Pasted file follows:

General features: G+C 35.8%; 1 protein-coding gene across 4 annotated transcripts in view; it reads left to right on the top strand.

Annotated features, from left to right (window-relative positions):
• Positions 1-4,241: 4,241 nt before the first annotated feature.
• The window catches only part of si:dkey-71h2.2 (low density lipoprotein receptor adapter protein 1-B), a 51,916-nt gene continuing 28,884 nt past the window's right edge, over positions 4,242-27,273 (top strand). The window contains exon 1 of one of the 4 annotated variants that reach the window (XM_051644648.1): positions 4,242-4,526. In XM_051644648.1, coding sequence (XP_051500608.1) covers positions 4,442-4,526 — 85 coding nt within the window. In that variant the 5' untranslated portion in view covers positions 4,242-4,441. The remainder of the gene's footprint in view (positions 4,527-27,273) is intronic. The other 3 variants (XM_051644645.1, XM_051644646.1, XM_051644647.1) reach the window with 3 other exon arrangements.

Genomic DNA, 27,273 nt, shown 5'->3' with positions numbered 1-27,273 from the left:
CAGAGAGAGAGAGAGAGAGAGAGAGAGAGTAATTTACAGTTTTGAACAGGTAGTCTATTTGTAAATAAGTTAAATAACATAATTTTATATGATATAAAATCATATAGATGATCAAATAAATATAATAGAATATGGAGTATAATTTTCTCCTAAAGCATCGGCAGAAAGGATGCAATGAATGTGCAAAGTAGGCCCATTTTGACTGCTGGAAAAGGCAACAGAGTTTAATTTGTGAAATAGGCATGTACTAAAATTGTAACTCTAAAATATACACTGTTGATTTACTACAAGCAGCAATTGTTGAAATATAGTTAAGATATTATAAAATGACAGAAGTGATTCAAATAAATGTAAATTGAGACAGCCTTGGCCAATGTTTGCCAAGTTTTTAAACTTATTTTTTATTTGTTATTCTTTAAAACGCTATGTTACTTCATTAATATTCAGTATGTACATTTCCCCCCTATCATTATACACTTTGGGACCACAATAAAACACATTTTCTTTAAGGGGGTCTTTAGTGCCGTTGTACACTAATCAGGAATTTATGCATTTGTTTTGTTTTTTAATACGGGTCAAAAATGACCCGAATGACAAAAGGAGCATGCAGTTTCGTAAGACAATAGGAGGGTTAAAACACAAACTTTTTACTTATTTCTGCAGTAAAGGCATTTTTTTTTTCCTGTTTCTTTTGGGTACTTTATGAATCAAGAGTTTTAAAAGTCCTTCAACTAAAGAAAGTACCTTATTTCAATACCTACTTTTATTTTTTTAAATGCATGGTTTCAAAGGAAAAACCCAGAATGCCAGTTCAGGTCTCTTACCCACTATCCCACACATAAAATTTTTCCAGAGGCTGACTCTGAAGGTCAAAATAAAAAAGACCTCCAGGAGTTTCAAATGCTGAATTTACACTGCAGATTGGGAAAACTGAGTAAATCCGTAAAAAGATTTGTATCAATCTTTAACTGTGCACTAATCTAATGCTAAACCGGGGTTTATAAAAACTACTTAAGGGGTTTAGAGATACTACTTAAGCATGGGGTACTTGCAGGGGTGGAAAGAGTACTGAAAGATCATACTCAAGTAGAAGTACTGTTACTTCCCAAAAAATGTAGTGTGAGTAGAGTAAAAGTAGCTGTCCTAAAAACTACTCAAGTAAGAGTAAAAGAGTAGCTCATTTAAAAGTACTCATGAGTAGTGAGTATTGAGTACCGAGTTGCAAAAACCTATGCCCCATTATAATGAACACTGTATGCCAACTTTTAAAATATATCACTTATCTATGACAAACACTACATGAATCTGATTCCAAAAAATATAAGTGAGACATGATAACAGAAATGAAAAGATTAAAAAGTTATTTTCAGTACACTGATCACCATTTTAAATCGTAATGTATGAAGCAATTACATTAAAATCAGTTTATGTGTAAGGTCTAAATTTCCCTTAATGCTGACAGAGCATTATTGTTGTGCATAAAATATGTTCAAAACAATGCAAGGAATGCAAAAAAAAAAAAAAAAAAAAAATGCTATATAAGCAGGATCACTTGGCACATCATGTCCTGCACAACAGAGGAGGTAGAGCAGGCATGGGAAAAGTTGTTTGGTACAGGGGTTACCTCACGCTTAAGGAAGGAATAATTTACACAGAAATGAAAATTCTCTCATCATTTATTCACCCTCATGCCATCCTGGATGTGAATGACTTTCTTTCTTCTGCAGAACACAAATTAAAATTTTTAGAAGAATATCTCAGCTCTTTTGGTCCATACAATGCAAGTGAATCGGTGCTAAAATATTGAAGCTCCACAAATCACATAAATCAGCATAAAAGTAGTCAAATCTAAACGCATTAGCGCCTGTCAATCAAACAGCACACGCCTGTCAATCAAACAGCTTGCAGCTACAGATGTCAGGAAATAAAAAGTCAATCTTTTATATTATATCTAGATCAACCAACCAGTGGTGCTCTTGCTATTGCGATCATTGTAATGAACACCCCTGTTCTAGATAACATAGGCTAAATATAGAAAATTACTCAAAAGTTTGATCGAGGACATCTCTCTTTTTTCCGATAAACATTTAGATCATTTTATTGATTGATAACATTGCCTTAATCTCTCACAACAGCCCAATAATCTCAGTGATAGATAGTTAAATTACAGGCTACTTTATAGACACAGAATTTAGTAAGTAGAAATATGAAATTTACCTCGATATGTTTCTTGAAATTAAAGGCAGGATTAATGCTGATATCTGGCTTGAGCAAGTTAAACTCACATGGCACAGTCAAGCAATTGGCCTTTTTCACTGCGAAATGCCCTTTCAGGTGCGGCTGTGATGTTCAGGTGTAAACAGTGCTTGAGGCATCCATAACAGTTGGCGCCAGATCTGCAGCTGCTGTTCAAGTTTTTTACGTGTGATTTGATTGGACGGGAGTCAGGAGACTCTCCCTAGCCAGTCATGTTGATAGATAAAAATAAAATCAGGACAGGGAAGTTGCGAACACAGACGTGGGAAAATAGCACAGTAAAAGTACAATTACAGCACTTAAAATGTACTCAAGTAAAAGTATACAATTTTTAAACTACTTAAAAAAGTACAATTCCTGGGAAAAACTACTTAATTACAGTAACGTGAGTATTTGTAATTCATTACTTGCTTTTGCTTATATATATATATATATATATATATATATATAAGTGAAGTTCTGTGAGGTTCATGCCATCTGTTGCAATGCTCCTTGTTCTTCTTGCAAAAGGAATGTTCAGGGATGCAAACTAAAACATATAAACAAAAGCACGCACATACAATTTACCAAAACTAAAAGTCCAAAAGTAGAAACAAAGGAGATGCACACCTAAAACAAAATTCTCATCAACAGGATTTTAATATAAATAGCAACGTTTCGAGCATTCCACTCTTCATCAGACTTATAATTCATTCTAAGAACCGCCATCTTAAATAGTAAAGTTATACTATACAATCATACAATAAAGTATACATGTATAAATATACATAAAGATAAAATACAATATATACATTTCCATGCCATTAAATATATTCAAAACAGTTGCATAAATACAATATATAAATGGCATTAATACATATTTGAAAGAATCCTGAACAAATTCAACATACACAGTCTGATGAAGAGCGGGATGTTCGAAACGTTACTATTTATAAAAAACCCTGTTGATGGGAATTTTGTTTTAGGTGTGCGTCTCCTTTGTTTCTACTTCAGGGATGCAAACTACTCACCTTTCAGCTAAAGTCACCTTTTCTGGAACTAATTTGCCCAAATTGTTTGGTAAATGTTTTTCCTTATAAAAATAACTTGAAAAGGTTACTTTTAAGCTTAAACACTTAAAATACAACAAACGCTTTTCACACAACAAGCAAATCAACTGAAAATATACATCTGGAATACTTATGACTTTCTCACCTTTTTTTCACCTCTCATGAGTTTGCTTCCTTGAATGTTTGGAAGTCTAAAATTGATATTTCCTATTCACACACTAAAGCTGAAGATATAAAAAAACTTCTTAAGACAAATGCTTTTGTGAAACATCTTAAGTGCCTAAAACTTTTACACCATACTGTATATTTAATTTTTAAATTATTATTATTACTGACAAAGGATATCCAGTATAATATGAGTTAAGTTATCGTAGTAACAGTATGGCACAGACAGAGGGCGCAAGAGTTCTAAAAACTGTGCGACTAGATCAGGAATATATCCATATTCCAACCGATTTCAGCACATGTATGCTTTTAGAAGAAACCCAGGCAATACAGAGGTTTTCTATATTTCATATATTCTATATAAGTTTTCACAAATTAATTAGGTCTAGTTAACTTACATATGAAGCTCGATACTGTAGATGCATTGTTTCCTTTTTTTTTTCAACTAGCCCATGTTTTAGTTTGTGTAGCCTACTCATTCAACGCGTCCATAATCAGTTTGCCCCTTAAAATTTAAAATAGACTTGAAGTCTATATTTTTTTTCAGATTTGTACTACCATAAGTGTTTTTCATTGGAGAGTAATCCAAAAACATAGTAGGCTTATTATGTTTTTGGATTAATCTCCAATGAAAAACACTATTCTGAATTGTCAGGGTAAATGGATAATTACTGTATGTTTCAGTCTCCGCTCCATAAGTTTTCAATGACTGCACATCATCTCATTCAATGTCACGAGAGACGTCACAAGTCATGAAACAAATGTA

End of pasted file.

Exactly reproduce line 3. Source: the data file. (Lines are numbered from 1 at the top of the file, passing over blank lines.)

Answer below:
• Positions 1-4,241: 4,241 nt before the first annotated feature.